While details are scarce, Gebbia said the light bulb ignited with one question: “What does a home that is designed and built for sharing actually look and feel like?”
Using a decade’s worth of data surrounding the way individuals travel, live and share their spaces, Airbnb hopes to provide an answer through eco-friendly building materials and fully prefabricated homes.
“People are on a continued quest to find ways to improve and enhance their lifestyle, and space is an important part of the equation, especially as it relates to homes,” says Hitt. “Design, location and amenities that simply make people’s lives easier and happier will be a draw. Airbnb has a lot of data as to what their customers are attracted to, so I’d imagine this initiative will certainly strike a chord with a niche buyer.”
With prototype units set to be tested as early as fall 2019, what lies in the future for Airbnb? Many agree this is merely the start to greater initiatives.
“Airbnb building homes will just be the beginning,” said Pat Kinsel, CEO and founder of Notarize, in a statement. “Experiences will soon be part of the consumer shopping checklist, on top of Walk Score, school system and distance to work. That’s why Lennar, the largest home builder in the United States, is working with Amazon, and why Redfin believes more than 20 percent of their closings will soon be online. The real estate industry is undergoing the largest shift in technology it’s ever experienced, and those who connect all stakeholders in the home-buying process will set the tone for the future.”
Innovations aside, there are practical questions that have not yet been answered, points out Rivas, including:
- What part of the building process will Airbnb handle?
- Will homes be fully customizable, or will customers have a few models to choose from?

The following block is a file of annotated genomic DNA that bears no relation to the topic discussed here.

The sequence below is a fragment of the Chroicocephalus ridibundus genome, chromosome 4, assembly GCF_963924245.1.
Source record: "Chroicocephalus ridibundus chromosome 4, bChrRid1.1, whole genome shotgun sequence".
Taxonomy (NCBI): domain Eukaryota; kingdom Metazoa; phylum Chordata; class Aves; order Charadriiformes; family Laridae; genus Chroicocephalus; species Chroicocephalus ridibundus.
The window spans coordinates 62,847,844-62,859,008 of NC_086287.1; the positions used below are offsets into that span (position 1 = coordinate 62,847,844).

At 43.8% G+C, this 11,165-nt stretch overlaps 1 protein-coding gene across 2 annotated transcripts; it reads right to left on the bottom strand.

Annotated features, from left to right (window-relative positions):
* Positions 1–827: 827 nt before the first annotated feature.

- Will Airbnb manage the permitting process?
- Are they building new technologies (both software and hardware) to make their homes, or are they using traditional building systems?
- In which regions will Airbnb start building?
Additionally, its success hinges on several factors, which have yet to be addressed.
Most importantly? The bottom line.
“Airbnb has about 5 million homes on their platform,” says Rivas. “To build the number of homes required to impact their top and bottom line, they would need to create a division that is totally focused on building a profitable business, and not just a prototyping project as they’ve described in order for this venture to not negatively impact their EBITDA in either the short- or the long-term.”
All trends go out of style eventually, says Hitt, noting that “in real estate we’ve all seen listings that make us wonder, ‘What were they thinking?’ But it’s the natural progression of time. Airbnb’s move is a bold one, but exciting to see based on the way we as a culture are rethinking space and simply living differently than previous generations.”